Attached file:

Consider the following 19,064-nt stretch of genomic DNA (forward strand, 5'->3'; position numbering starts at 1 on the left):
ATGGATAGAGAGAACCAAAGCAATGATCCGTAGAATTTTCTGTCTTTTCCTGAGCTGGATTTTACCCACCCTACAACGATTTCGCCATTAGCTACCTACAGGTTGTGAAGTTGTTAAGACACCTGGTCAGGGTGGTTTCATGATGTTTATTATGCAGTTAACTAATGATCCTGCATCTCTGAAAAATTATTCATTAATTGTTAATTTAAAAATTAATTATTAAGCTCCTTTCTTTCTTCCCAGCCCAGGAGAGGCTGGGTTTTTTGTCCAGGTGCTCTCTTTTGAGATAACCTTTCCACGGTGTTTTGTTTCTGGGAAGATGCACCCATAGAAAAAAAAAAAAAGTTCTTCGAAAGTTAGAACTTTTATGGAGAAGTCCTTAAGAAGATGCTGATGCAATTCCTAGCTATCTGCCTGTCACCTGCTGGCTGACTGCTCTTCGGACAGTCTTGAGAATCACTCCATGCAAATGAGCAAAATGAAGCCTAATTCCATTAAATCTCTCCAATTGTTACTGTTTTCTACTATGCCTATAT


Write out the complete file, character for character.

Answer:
Consider the following 19,064-nt stretch of genomic DNA (forward strand, 5'->3'; position numbering starts at 1 on the left):
ATGGATAGAGAGAACCAAAGCAATGATCCGTAGAATTTTCTGTCTTTTCCTGAGCTGGATTTTACCCACCCTACAACGATTTCGCCATTAGCTACCTACAGGTTGTGAAGTTGTTAAGACACCTGGTCAGGGTGGTTTCATGATGTTTATTATGCAGTTAACTAATGATCCTGCATCTCTGAAAAATTATTCATTAATTGTTAATTTAAAAATTAATTATTAAGCTCCTTTCTTTCTTCCCAGCCCAGGAGAGGCTGGGTTTTTTGTCCAGGTGCTCTCTTTTGAGATAACCTTTCCACGGTGTTTTGTTTCTGGGAAGATGCACCCATAGAAAAAAAAAAAAAGTTCTTCGAAAGTTAGAACTTTTATGGAGAAGTCCTTAAGAAGATGCTGATGCAATTCCTAGCTATCTGCCTGTCACCTGCTGGCTGACTGCTCTTCGGACAGTCTTGAGAATCACTCCATGCAAATGAGCAAAATGAAGCCTAATTCCATTAAATCTCTCCAATTGTTACTGTTTTCTACTATGCCTATAT